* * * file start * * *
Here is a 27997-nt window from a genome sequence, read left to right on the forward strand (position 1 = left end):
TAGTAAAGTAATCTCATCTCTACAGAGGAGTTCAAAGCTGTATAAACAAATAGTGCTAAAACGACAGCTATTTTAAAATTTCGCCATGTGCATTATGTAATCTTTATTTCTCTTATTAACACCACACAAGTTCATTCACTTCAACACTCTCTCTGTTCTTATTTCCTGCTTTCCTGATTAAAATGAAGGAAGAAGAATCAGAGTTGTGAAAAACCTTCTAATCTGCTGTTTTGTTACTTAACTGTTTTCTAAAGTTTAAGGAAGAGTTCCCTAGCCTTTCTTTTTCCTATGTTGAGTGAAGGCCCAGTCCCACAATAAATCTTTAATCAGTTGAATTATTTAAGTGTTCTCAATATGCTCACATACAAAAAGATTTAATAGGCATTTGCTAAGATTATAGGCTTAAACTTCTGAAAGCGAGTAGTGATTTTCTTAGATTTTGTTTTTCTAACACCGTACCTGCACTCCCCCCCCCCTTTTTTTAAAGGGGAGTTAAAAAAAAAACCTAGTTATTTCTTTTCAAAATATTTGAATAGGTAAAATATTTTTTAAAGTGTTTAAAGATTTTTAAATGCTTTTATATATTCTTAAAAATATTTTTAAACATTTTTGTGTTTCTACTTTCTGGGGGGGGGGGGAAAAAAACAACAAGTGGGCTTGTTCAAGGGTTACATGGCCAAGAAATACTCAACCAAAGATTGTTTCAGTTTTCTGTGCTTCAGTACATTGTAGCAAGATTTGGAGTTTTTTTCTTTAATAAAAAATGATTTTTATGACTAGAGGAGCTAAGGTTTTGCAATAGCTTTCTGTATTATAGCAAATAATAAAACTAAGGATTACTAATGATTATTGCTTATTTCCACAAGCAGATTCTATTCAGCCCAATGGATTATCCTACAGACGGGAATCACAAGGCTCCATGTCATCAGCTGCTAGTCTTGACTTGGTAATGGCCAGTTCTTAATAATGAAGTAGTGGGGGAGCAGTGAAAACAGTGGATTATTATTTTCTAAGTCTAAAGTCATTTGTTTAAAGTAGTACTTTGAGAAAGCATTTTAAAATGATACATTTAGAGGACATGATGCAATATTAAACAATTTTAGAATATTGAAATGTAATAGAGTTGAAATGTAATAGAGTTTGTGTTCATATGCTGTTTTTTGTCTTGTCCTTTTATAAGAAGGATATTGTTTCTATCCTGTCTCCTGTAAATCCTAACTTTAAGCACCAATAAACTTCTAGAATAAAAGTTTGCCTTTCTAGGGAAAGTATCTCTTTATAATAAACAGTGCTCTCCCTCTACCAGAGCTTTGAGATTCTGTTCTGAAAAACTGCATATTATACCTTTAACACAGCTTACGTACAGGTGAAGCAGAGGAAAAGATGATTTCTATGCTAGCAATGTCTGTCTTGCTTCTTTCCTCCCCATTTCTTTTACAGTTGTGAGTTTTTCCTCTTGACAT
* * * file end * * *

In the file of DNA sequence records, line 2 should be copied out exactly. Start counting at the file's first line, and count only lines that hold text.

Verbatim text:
TAGTAAAGTAATCTCATCTCTACAGAGGAGTTCAAAGCTGTATAAACAAATAGTGCTAAAACGACAGCTATTTTAAAATTTCGCCATGTGCATTATGTAATCTTTATTTCTCTTATTAACACCACACAAGTTCATTCACTTCAACACTCTCTCTGTTCTTATTTCCTGCTTTCCTGATTAAAATGAAGGAAGAAGAATCAGAGTTGTGAAAAACCTTCTAATCTGCTGTTTTGTTACTTAACTGTTTTCTAAAGTTTAAGGAAGAGTTCCCTAGCCTTTCTTTTTCCTATGTTGAGTGAAGGCCCAGTCCCACAATAAATCTTTAATCAGTTGAATTATTTAAGTGTTCTCAATATGCTCACATACAAAAAGATTTAATAGGCATTTGCTAAGATTATAGGCTTAAACTTCTGAAAGCGAGTAGTGATTTTCTTAGATTTTGTTTTTCTAACACCGTACCTGCACTCCCCCCCCCCTTTTTTTAAAGGGGAGTTAAAAAAAAAACCTAGTTATTTCTTTTCAAAATATTTGAATAGGTAAAATATTTTTTAAAGTGTTTAAAGATTTTTAAATGCTTTTATATATTCTTAAAAATATTTTTAAACATTTTTGTGTTTCTACTTTCTGGGGGGGGGGGGAAAAAAACAACAAGTGGGCTTGTTCAAGGGTTACATGGCCAAGAAATACTCAACCAAAGATTGTTTCAGTTTTCTGTGCTTCAGTACATTGTAGCAAGATTTGGAGTTTTTTTCTTTAATAAAAAATGATTTTTATGACTAGAGGAGCTAAGGTTTTGCAATAGCTTTCTGTATTATAGCAAATAATAAAACTAAGGATTACTAATGATTATTGCTTATTTCCACAAGCAGATTCTATTCAGCCCAATGGATTATCCTACAGACGGGAATCACAAGGCTCCATGTCATCAGCTGCTAGTCTTGACTTGGTAATGGCCAGTTCTTAATAATGAAGTAGTGGGGGAGCAGTGAAAACAGTGGATTATTATTTTCTAAGTCTAAAGTCATTTGTTTAAAGTAGTACTTTGAGAAAGCATTTTAAAATGATACATTTAGAGGACATGATGCAATATTAAACAATTTTAGAATATTGAAATGTAATAGAGTTGAAATGTAATAGAGTTTGTGTTCATATGCTGTTTTTTGTCTTGTCCTTTTATAAGAAGGATATTGTTTCTATCCTGTCTCCTGTAAATCCTAACTTTAAGCACCAATAAACTTCTAGAATAAAAGTTTGCCTTTCTAGGGAAAGTATCTCTTTATAATAAACAGTGCTCTCCCTCTACCAGAGCTTTGAGATTCTGTTCTGAAAAACTGCATATTATACCTTTAACACAGCTTACGTACAGGTGAAGCAGAGGAAAAGATGATTTCTATGCTAGCAATGTCTGTCTTGCTTCTTTCCTCCCCATTTCTTTTACAGTTGTGAGTTTTTCCTCTTGACAT